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Paralleling IGBT modules where the IGBT but not the diode has a PTC is commonly done at higher powers. I personally have never done more than 3 x 600A modules in parallel but if you look at things like high power wind then things get very "interesting". It is all a matter of analysis, good thermal coupling, symmetrical layout and current de-rating.
We get at the poles of the system by looking at the characteristic equation, 1+T(s). Unfortunately, we don't have the math available (except in classroom exercises) we have an empirical system that may or may not be reduced to a mathematical model. For power supplies, even if they can be reduced to a model, it is approximate and just about always has significant deviations from the hardware. That is why measurements persist in this industry.
As a mathematical tool eventually, simulation can help to quickly approach the results that we need. If everything is done in right way, simulation can give us reliable conductive EMI results at the low frequency range.
EMI/EMC is rather a subjective topic than theoretic, but we shall look at it with start from noise prevention then noise suppression. Prevention or design in the solution is needed to concentrate on noise making part/component or its mechanism play in the circuit. These are referring to those part and circuit that directly involve in switching, like PFC mosfet and its driver, PFC diode, DC/DC switching mosfet and its driver, and its output diode, do not left out the magnetic part and layout design, bad design will cause ugly switching then give you headache in EMC problem.
There are several issues at work here. For high AC current inductors, you want to have low core losses, low proximity loss in the windings, and low fringing effects. At normal frequencies, ferrites are by far the lowest core loss, much better than MPP and other so called "low-loss" materials. So you would like to use them from this aspect.
The term creepage distance is specifically associated with porcelain insulators used in the Air Insulated substations. Insulator surface attracts dust, pollution (in industrial areas) and salt (along the sea coast) and these form a conducting layer on the surface of the insulator body when the surface is wet.
1. To reduce the manpower & the CTC due to them.
2. Few skilled technicians can run the automated machines smoothly, with much lesser number of errors & faults (as human is not directly controlling every thing & is not burdened with multitasking challenge for extended duration which causes fatigue and hence errors/faults)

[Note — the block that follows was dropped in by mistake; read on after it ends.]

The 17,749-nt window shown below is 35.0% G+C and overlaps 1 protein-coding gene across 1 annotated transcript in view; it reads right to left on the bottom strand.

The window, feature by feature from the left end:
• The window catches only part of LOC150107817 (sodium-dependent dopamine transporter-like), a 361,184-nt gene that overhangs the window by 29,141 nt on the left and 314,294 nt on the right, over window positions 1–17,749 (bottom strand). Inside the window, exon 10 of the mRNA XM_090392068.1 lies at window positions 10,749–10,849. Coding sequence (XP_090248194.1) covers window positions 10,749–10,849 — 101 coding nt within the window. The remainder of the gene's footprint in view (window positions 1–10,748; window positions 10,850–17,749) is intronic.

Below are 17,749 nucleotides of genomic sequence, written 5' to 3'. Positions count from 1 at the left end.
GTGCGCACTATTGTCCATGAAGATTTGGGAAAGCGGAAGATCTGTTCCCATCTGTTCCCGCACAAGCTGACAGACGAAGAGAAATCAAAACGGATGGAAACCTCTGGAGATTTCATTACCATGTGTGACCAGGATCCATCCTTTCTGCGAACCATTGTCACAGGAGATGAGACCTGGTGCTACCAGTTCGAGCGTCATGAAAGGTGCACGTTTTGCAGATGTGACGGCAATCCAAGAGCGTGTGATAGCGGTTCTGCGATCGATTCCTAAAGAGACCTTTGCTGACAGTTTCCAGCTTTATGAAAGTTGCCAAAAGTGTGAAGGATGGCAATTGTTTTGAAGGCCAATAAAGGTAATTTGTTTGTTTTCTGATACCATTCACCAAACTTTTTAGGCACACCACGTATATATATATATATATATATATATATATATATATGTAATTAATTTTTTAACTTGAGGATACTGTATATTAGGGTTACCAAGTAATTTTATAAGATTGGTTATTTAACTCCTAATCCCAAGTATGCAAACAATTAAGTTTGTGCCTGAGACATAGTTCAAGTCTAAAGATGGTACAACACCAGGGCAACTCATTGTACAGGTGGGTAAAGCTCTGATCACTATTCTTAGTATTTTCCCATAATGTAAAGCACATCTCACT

Cross regulation is a very important component of multiple outputs. This can be done in several ways: transformer coupling, mutually coupled output filter chokes (forward-mode) and/or shared output sensing voltages/currents. All, of which, are impossible to model.
I am currently writing a bullet point history of the popularization of SPICE in the engineering community. The emphasis is on the path SPICE has taken to arrive on the most engineering desktops. Because of this emphasis, my history begins with the original Berkeley SPICE variants, continues onto PSpice (its limited, but free student version made SPICE ubiquitous) and culminates with LTspice (because, at over three million downloads, it has reached many more users than all other SPICE variants combined).
Power electronics has always provided a special challenge for simulation. As Hamish mentioned above, one of the problems encountered is inductor cutsets, and capacitor loops that lead to numerical instability in the simulation matrices.
If you are interested in power electronics design at the board or system level, I would recommend LTspice (note the correct spelling) by far above all the others. In addition to being superb for IC design (Linear Tech uses LTspice to design all their own ICs), it also has been specifically designed to run board level, switched mode simulations.
You can calculate current setting of overcurrent relay by using next expression:
Isetting ≥ (ks*Imaxopam)/(a*pi)

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